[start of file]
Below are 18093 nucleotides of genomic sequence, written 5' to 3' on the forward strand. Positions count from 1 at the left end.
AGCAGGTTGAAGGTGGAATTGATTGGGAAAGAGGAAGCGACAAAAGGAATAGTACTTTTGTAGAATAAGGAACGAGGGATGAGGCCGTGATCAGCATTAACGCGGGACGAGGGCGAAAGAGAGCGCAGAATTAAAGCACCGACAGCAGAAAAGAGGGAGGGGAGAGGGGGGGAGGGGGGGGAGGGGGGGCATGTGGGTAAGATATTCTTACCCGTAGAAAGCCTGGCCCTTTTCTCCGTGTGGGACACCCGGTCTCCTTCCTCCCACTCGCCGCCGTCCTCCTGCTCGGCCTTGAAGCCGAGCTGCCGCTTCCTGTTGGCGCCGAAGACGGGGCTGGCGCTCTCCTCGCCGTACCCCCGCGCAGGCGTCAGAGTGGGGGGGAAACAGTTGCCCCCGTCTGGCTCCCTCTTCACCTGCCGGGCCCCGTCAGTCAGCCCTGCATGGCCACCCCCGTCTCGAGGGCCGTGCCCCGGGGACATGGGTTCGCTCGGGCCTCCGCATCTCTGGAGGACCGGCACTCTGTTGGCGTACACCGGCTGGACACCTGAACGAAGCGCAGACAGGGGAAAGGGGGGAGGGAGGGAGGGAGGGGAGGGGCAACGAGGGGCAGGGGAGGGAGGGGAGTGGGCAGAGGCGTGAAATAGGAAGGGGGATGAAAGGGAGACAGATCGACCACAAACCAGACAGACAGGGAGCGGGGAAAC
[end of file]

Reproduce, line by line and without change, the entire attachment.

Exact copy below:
Below are 18093 nucleotides of genomic sequence, written 5' to 3' on the forward strand. Positions count from 1 at the left end.
AGCAGGTTGAAGGTGGAATTGATTGGGAAAGAGGAAGCGACAAAAGGAATAGTACTTTTGTAGAATAAGGAACGAGGGATGAGGCCGTGATCAGCATTAACGCGGGACGAGGGCGAAAGAGAGCGCAGAATTAAAGCACCGACAGCAGAAAAGAGGGAGGGGAGAGGGGGGGAGGGGGGGGAGGGGGGGCATGTGGGTAAGATATTCTTACCCGTAGAAAGCCTGGCCCTTTTCTCCGTGTGGGACACCCGGTCTCCTTCCTCCCACTCGCCGCCGTCCTCCTGCTCGGCCTTGAAGCCGAGCTGCCGCTTCCTGTTGGCGCCGAAGACGGGGCTGGCGCTCTCCTCGCCGTACCCCCGCGCAGGCGTCAGAGTGGGGGGGAAACAGTTGCCCCCGTCTGGCTCCCTCTTCACCTGCCGGGCCCCGTCAGTCAGCCCTGCATGGCCACCCCCGTCTCGAGGGCCGTGCCCCGGGGACATGGGTTCGCTCGGGCCTCCGCATCTCTGGAGGACCGGCACTCTGTTGGCGTACACCGGCTGGACACCTGAACGAAGCGCAGACAGGGGAAAGGGGGGAGGGAGGGAGGGAGGGGAGGGGCAACGAGGGGCAGGGGAGGGAGGGGAGTGGGCAGAGGCGTGAAATAGGAAGGGGGATGAAAGGGAGACAGATCGACCACAAACCAGACAGACAGGGAGCGGGGAAAC